# CHEOPS  PYRAMID

### G3 - The Kings Chamber 3

Article first time online: 10 July 2009.
Reworked : March 2020.

Hypothetical calculations of a hydraulic press inside Cheops pyramid.

We have previously calculated that the volume of the small cylinder was 3075 cubit³. The kings chamber has a height of 11.15 cubit, the assumption is this room was originally 5 cubit high and that the walls and ceiling were pushed upwards over a distance of 6.15 cubit. If the upward movement of the large piston (the kings chamber) was indeed 6.15 cubit, then the theoretical area of ​​that large piston must be 3075 cubit³/6.15 cubit = exactly 500 cubit².

It’s perhaps no coincidence that the calculation amounts to exactly 500 cubit², this could well indicate that it was originally planned this way. If the surface of the piston is exactly 500 cubit² then, purely theoretically, this piston could be pushed upwards exactly 6.15 cubit but this is without taking into account the inevitable losses.

However perfect the construction may have been, the designers of the pyramid had to take into account the inevitable loss of pressure, with water leaking away. For that reason they have undoubtedly calculated a certain safety margin, it’s of course impossible to trace how much reserve was provided. The theoretical maximum area of the piston was 500 cubit², with a reserve of, for example, 10%, the surface would have been 50 cubit² smaller, which would result in a base of 450 cubit².

KC45 – Top View of the King’s Chamber,
the walls have a thickness of 3.29 cubit.

If we only consider the walls of the kings chamber, its base has an area of ​​(16.58 x 26.58) cubit - (10 x 20) cubit = (440.7 - 200) cubit² = 240.7 cubit². The large piston must have a surface of ​​about 450 to 475 cubit², so the surface of the base alone is much too small.

KC46 – A base under the walls of the royal chamber.

In order to reach the required surface area for the large piston, the walls of the kings chamber must therefore stand on a base, which must have an area of ​​approximately 450 to 475 cubit² (to maintain 5 to 10% reserve).

KC47 – The walls of the kings chamber are standing exactly
in the middle of the base.

To evenly distribute the upward pressure, the walls of the kings chamber had to be exactly in the middle of the base. If this were not the case, the base could be skewed or even broken, blocking the walls of the royal chamber in the shaft in which they stand. Because of those requirements not many options are left, the absolute maximum surface area is 500 cubit² and a certain margin had to be provided. On the other hand, the piston had to be kept as large as possible in order to obtain the maximum upward thrust.

It is absolutely impossible to determine the dimensions with certainty unless they can ever be measured. So it’s looking for a valid solution without ever having the certainty that these are indeed the right values.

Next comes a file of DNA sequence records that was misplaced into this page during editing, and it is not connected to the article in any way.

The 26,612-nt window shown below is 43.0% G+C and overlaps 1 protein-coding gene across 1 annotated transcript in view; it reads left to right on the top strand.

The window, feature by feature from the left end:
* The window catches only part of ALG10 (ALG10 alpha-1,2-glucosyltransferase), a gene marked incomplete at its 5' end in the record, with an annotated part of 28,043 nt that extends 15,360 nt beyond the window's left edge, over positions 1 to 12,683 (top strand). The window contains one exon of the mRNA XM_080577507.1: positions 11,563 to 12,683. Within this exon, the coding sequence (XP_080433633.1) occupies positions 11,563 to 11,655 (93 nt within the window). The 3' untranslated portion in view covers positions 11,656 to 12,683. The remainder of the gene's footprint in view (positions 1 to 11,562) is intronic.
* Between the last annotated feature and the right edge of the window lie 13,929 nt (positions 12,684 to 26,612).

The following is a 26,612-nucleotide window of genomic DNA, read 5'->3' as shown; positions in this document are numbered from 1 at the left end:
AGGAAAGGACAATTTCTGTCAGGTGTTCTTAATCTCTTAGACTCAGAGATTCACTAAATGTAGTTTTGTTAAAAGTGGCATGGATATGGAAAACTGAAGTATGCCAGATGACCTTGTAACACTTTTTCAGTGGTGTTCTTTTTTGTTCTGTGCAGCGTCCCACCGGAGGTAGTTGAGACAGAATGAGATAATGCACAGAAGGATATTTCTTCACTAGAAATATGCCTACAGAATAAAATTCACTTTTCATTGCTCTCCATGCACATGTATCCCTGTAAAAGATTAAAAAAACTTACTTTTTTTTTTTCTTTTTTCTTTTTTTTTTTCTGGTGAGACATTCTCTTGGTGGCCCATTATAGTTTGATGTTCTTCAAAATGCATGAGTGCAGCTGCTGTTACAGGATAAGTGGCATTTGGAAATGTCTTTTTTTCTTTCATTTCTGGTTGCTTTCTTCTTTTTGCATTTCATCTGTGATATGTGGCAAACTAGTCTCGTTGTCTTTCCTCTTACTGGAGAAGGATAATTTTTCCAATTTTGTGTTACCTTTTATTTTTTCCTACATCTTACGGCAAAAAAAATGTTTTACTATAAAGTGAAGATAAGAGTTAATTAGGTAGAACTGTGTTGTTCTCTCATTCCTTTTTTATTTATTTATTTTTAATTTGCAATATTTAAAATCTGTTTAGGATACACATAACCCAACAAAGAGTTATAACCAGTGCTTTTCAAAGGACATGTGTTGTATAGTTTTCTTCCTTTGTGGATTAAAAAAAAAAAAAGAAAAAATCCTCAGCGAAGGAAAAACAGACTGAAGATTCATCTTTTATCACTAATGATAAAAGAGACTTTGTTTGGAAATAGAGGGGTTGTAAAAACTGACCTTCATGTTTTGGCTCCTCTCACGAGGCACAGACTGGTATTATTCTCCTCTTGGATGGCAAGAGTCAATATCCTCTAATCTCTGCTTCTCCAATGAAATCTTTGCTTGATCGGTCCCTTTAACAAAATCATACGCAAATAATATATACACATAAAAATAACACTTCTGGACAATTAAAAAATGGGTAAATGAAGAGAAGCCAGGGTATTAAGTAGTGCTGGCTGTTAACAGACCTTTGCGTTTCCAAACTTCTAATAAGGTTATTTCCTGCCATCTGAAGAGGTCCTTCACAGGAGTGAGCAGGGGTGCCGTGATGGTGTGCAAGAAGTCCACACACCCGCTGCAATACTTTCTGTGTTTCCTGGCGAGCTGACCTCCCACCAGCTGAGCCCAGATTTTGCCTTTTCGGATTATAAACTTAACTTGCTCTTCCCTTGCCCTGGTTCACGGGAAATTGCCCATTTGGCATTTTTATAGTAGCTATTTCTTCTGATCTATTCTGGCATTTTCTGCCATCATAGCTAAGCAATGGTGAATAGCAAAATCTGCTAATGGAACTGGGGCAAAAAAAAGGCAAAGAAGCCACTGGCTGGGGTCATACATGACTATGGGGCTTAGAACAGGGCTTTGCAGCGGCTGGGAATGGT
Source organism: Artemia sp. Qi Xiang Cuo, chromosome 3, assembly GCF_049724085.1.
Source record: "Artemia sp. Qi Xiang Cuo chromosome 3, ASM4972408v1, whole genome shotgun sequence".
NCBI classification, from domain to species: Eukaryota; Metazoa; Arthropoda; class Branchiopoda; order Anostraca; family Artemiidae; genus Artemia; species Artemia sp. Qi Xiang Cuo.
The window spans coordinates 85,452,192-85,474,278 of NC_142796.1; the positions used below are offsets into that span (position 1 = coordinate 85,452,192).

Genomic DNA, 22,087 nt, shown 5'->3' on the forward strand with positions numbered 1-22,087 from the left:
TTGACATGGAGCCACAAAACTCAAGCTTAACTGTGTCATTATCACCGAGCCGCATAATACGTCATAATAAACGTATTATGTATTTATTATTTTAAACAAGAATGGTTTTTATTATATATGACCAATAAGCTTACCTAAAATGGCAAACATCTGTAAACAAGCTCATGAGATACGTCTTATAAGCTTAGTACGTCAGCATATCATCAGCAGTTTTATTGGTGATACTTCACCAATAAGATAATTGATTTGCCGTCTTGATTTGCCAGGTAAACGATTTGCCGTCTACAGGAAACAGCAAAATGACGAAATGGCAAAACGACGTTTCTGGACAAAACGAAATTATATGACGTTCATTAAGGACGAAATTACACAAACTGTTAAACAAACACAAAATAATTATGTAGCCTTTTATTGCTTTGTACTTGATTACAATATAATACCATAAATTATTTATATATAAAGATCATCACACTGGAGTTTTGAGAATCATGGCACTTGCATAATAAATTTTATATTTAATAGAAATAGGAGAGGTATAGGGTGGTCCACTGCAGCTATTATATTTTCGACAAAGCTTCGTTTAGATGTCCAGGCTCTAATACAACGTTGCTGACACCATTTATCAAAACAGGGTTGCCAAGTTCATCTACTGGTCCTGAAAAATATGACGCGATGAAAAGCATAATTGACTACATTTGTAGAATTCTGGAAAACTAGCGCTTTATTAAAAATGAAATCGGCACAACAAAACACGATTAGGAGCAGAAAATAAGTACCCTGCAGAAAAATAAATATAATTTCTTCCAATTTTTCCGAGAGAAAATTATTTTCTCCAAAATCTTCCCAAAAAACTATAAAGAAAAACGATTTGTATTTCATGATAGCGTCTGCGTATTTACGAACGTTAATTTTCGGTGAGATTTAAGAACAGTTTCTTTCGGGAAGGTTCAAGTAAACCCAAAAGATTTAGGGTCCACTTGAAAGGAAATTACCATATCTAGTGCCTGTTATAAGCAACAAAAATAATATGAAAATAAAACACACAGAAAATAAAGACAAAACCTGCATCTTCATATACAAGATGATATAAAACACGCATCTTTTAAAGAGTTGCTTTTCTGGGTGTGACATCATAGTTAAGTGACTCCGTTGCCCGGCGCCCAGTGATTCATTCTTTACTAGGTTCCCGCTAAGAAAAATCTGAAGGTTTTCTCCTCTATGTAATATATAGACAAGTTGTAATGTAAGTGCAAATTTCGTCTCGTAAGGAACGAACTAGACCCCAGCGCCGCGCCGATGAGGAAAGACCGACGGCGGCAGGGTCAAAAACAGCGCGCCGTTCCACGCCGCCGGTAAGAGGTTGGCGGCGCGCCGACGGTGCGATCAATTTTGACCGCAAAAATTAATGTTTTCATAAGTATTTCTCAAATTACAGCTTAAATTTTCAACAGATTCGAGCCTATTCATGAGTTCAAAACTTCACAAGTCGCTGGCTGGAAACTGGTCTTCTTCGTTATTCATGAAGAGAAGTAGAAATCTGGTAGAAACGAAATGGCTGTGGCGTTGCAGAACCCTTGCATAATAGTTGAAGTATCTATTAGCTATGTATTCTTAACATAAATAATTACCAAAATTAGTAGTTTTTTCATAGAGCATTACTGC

What follows is a purely hypothetical approach to show that the kings chamber may well have been the large piston of a hydraulic press.

KC48 - Top view on the base and walls of the kings chamber (3.29 cubit).

Without you getting bored with the countless failed attempts, we take as an example a base with outside dimensions of 29.58 by 19.58 cubit, the wall thickness of the kings chamber is 3.29 cubit (3+2/7 cubit). For those walls to be exactly in the middle of the base, the opening inside it must have a size of 7 x 17 cubit. The base itself then has a wall width of 6.29 cubit. In this way the pedestal passes 1.5 cubit the two sides of the walls of the kings chamber.

Note: The dimensions such as 3.29, 6.29, 16.58, 19.58, etc. feel totally wrong. The values 0.29 and 0.58 after the comma stand for resp. 2/7 and 4/7 cubit. In case of such a large construction such as the kings chamber, one probably won’t have counted with palms (1/7 cubit). It looks like it actually has to be ¼ and ½ cubit. The correct values may be as follows: 3.25, 6.25, 16.5, 19.5, 26.5 and 29.5. But, in order not to have to recalculate everything, we continue to work with the first values found.

KC49 – Vertical section of the base.
Outer dimensions of the base 19.58 x 29.58 cubit.
Inside dimensions of the base 7 x 17 cubit.
Width of the base walls 6.29 cubit.

The ground surface of the base is then = (29.58 x 19.58) cubit² - (17 x 7) cubit²
= 579 Cubit² - 119 cubit² = 460 cubit²

460 cubit² is used on a theoretical maximum of 500 cubit²,
this is 460 cubit² / 500 cubit² = 0.92 or 92%.
So there is still a reserve of 8% to compensate for the losses.

KC50 – The kings chamber was originally 5 cubit high.
The height of the walls of the kings chamber is 16 cubit.
The base walls are 6.29 cubit wide and on average 5 cubit thick.

KC51 – The kings chamber was pushed up 6.15 cubit. Large stone blocks slid under the base to anchor the kings chamber in this position.

In total there was a volume of 3075 cubit³ of displaced hydraulic fluid. On a piston with a surface area of ​​460 cubit², this gives a theoretical maximum upward displacement of 3075 cubit³ / 460 cubit² = 6.68 cubit. Somewhere inside the pyramid, the upward displacement was limited to 6.15 cubit, the 8% difference was used to compensate for the pressure losses.